The generation of code within the IEF environment will result in a create-read-update-delete (CRUD) matrix being created and this matrix provides the basis for ensuring that the encapsulation of the objects oriented environment has successfully been reflected in the procedural environment.

Within an object oriented environment, encapsulation refers to the structure by which objects are defined effectively in isolation, encapsulated, as separate recognisable entities. This encapsulation is reflected within the procedural environment, by ensuring that interactions between object-derived portions of the procedural code may only interact in the way specified by the encapsulation of the object oriented environment. Thus, at step 720 a question is asked as to whether there is any encapsulation violation and if this question is answered in the affirmative, the expected effects are re-defined at 721 so as to ensure correct encapsulation as defined within the object oriented environment. Alternatively, if the question asked at step 720 is answered in the negative, control is directed to step 722.

Thus, after the definitions for each of the objects, in terms of their respective process are and data area, has successfully been encapsulated within the procedural environment, operations within the object have been successfully translated. It is now necessary to specify the interactions between objects, therefore at step 722 object collaboration is specified in terms of entries made into the IEF structure chart.

At step 723 the operations performed by each object are translated into an algorithm compatible with the action diagram of the IEF environment.

A question is asked at step 724 as to whether other operations are used, that is to say, whether other objects are called by the particular object under consideration. If the question is answered in the affirmative, a match is made of inputs and outputs between the two objects at step 725. Alternatively, if the question asked at step 724 is answered in the negative, control is directed to step 726.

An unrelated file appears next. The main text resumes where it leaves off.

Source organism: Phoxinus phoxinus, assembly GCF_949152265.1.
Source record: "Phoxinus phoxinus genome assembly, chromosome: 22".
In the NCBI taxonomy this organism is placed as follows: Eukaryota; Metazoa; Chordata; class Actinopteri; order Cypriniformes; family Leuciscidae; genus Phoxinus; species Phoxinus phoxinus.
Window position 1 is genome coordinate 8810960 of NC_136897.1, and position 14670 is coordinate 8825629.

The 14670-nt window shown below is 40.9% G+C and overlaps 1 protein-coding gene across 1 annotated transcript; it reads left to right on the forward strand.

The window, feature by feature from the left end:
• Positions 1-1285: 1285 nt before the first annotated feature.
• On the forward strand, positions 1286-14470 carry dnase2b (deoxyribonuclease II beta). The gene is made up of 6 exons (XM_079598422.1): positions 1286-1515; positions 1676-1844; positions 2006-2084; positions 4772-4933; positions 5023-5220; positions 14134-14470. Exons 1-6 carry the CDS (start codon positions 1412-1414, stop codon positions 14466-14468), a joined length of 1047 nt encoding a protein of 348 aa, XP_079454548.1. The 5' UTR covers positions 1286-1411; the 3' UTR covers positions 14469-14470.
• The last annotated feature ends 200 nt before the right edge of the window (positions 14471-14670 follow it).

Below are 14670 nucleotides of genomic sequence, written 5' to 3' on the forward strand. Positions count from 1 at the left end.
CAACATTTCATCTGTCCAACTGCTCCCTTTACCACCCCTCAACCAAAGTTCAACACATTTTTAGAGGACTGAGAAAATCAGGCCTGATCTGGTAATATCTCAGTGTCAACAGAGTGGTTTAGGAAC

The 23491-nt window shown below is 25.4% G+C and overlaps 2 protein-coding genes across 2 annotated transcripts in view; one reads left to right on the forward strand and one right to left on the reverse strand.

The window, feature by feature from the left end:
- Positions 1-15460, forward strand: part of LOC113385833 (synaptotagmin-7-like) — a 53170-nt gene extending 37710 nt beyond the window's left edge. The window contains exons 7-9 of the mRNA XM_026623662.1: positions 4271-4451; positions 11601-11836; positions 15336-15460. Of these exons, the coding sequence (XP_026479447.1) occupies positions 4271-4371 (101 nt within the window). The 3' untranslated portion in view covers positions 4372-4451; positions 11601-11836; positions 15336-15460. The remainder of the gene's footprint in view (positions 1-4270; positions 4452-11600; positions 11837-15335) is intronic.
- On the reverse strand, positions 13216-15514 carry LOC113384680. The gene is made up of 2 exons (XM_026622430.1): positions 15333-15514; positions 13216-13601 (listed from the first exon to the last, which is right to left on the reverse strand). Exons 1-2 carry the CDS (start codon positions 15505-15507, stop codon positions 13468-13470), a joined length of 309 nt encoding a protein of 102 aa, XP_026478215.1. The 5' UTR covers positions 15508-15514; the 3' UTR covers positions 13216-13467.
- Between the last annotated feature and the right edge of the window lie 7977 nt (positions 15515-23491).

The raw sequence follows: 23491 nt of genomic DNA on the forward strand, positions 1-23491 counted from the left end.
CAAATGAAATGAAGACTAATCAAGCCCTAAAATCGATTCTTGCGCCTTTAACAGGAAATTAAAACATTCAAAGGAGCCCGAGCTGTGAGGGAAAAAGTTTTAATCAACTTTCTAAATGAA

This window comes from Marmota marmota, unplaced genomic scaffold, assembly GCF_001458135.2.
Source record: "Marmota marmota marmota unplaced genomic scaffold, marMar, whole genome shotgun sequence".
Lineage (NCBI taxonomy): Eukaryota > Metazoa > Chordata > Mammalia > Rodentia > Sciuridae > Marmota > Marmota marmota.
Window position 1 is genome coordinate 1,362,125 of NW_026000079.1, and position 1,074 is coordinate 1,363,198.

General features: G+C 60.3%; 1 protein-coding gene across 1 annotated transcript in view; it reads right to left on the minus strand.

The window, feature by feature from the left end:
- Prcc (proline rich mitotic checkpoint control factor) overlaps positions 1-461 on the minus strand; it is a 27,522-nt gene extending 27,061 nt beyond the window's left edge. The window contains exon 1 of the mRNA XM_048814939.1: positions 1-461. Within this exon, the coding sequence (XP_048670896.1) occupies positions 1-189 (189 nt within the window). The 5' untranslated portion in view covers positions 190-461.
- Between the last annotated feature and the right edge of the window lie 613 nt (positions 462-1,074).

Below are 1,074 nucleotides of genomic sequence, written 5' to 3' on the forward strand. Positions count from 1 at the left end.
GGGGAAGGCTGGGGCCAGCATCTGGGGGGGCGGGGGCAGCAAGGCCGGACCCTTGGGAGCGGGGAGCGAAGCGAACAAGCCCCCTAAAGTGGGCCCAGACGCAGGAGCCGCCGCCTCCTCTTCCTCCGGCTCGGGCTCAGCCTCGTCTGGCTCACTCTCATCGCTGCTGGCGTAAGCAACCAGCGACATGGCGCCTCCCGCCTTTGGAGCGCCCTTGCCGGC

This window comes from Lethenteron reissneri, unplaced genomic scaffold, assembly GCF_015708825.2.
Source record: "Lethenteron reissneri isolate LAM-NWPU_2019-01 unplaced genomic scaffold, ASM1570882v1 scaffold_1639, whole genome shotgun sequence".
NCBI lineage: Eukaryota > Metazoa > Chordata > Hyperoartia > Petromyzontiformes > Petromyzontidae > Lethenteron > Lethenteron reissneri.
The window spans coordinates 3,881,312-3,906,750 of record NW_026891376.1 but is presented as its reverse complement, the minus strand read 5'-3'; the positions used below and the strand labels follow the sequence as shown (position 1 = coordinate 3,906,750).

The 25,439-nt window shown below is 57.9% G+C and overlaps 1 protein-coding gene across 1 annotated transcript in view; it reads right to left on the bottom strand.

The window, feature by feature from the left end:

At step 726 the question is asked as to whether the object under consideration is an interface object. If this question is answered in the affirmative, the exit state within the IEF environment is set to "processing started" at the start of the action block. Alternatively, if the question asked at step 726 is answered in the negative, control is directed to step 728, whereupon the exit state is set to "processing OK" before the end of the action block.

After processing performed at step 727 or at step 728, the object from the object oriented environment has been fully translated within the procedural environment of the IEF and control is therefore directed to step 729.

At step 729 a question is asked as to whether another object from the object oriented environment is to be translated into the procedural environment and if answered in the affirmative, control is returned to step 704. Eventually, all of the objects will have been translated, resulting in the question being asked at step 729 being answered in the negative, whereupon the process terminates at step 730.

It should be noted that, by employing a conversion procedure such as that set out above, an object oriented environment can be used to configure and modify a data processing system which is otherwise built in a procedural environment. Hence an aspect of the present invention is the provision of a configuration system, for use in a billing and charging environment incorporating procedural based data processing, comprising parts i) to iv) set out above in the summary of the invention.

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Clasificaciones
Clasificación de EE.UU.705/400, 379/115.01, 379/111
Clasificación internacionalH04M15/00, G06Q30/00
Clasificación cooperativaH04M15/00, H04M15/44, G06Q30/0283, G06Q30/04, H04M2215/0104
Clasificación europeaG06Q30/04, H04M15/44, G06Q30/0283, H04M15/00
Eventos legales
FechaCódigoEventoDescripción
21 Oct 2003FPExpired due to failure to pay maintenance fee
Effective date: 20030824
25 Ago 2003LAPSLapse for failure to pay maintenance fees
12 Mar 2003REMIMaintenance fee reminder mailed
12 Mar 1997ASAssignment
Owner name: BRITISH TELECOMMUNICATIONS PUBLIC LIMITED COMPANY,
Free format text: ASSIGNMENT OF ASSIGNORS INTEREST;ASSIGNORS:FREESTON, DAVID;KERR, BRIAN S.;THOMPSON, PAUL H.;AND OTHERS;REEL/FRAME:008393/0945;SIGNING DATES FROM 19970127 TO 19970219
30 Dic 1996ASAssignment
Owner name: BRITISH TELECOMMUNICATIONS PUBLIC LIMITED COMPANY,
Free format text: ASSIGNMENT OF ASSIGNORS INTEREST;ASSIGNORS:FREESTONE, DAVID;KERR, BRIAN S,;THOMPSON, PAUL H.;AND OTHERS;REEL/FRAME:008349/0209;SIGNING DATES FROM 19961022 TO 19961210